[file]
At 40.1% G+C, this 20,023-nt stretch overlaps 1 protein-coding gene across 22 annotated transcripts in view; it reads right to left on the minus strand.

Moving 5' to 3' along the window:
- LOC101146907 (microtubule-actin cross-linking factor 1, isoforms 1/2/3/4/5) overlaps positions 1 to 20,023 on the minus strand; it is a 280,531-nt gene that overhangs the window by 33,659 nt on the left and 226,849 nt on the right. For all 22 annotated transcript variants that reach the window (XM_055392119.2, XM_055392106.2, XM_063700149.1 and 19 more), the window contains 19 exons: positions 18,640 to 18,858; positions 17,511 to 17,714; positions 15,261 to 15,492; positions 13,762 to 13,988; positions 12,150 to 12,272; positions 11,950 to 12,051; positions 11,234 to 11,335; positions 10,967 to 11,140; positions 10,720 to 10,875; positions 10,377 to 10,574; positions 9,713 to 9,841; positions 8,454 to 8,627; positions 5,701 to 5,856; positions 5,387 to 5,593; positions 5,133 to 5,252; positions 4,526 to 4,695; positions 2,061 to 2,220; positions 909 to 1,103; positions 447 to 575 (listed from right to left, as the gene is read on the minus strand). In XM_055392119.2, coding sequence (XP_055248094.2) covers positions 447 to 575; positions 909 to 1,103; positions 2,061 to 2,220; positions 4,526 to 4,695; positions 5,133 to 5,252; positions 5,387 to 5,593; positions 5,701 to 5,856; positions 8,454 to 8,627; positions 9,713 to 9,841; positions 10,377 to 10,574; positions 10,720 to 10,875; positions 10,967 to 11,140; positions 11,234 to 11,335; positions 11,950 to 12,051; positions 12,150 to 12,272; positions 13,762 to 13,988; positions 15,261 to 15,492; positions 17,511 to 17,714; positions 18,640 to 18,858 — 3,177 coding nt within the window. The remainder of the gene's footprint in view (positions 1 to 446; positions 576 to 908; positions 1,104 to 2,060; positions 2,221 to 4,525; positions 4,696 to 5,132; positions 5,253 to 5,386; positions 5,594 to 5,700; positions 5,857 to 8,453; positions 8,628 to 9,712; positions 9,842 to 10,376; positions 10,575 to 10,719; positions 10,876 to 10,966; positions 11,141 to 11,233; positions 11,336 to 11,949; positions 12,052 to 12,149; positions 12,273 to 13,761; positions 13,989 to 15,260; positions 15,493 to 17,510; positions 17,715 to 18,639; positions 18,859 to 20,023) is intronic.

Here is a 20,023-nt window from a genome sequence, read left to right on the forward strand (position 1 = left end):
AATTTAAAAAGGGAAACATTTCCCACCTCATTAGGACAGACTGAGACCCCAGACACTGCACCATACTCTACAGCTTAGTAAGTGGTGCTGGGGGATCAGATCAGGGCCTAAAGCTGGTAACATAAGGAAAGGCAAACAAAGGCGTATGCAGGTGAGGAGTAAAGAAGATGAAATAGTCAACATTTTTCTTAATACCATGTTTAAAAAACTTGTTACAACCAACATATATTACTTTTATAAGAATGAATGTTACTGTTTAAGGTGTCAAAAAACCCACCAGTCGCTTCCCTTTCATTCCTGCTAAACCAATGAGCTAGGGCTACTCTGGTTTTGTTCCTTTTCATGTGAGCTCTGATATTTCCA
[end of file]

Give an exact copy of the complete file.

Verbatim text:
At 40.1% G+C, this 20,023-nt stretch overlaps 1 protein-coding gene across 22 annotated transcripts in view; it reads right to left on the minus strand.

Moving 5' to 3' along the window:
- LOC101146907 (microtubule-actin cross-linking factor 1, isoforms 1/2/3/4/5) overlaps positions 1 to 20,023 on the minus strand; it is a 280,531-nt gene that overhangs the window by 33,659 nt on the left and 226,849 nt on the right. For all 22 annotated transcript variants that reach the window (XM_055392119.2, XM_055392106.2, XM_063700149.1 and 19 more), the window contains 19 exons: positions 18,640 to 18,858; positions 17,511 to 17,714; positions 15,261 to 15,492; positions 13,762 to 13,988; positions 12,150 to 12,272; positions 11,950 to 12,051; positions 11,234 to 11,335; positions 10,967 to 11,140; positions 10,720 to 10,875; positions 10,377 to 10,574; positions 9,713 to 9,841; positions 8,454 to 8,627; positions 5,701 to 5,856; positions 5,387 to 5,593; positions 5,133 to 5,252; positions 4,526 to 4,695; positions 2,061 to 2,220; positions 909 to 1,103; positions 447 to 575 (listed from right to left, as the gene is read on the minus strand). In XM_055392119.2, coding sequence (XP_055248094.2) covers positions 447 to 575; positions 909 to 1,103; positions 2,061 to 2,220; positions 4,526 to 4,695; positions 5,133 to 5,252; positions 5,387 to 5,593; positions 5,701 to 5,856; positions 8,454 to 8,627; positions 9,713 to 9,841; positions 10,377 to 10,574; positions 10,720 to 10,875; positions 10,967 to 11,140; positions 11,234 to 11,335; positions 11,950 to 12,051; positions 12,150 to 12,272; positions 13,762 to 13,988; positions 15,261 to 15,492; positions 17,511 to 17,714; positions 18,640 to 18,858 — 3,177 coding nt within the window. The remainder of the gene's footprint in view (positions 1 to 446; positions 576 to 908; positions 1,104 to 2,060; positions 2,221 to 4,525; positions 4,696 to 5,132; positions 5,253 to 5,386; positions 5,594 to 5,700; positions 5,857 to 8,453; positions 8,628 to 9,712; positions 9,842 to 10,376; positions 10,575 to 10,719; positions 10,876 to 10,966; positions 11,141 to 11,233; positions 11,336 to 11,949; positions 12,052 to 12,149; positions 12,273 to 13,761; positions 13,989 to 15,260; positions 15,493 to 17,510; positions 17,715 to 18,639; positions 18,859 to 20,023) is intronic.

Here is a 20,023-nt window from a genome sequence, read left to right on the forward strand (position 1 = left end):
AATTTAAAAAGGGAAACATTTCCCACCTCATTAGGACAGACTGAGACCCCAGACACTGCACCATACTCTACAGCTTAGTAAGTGGTGCTGGGGGATCAGATCAGGGCCTAAAGCTGGTAACATAAGGAAAGGCAAACAAAGGCGTATGCAGGTGAGGAGTAAAGAAGATGAAATAGTCAACATTTTTCTTAATACCATGTTTAAAAAACTTGTTACAACCAACATATATTACTTTTATAAGAATGAATGTTACTGTTTAAGGTGTCAAAAAACCCACCAGTCGCTTCCCTTTCATTCCTGCTAAACCAATGAGCTAGGGCTACTCTGGTTTTGTTCCTTTTCATGTGAGCTCTGATATTTCCA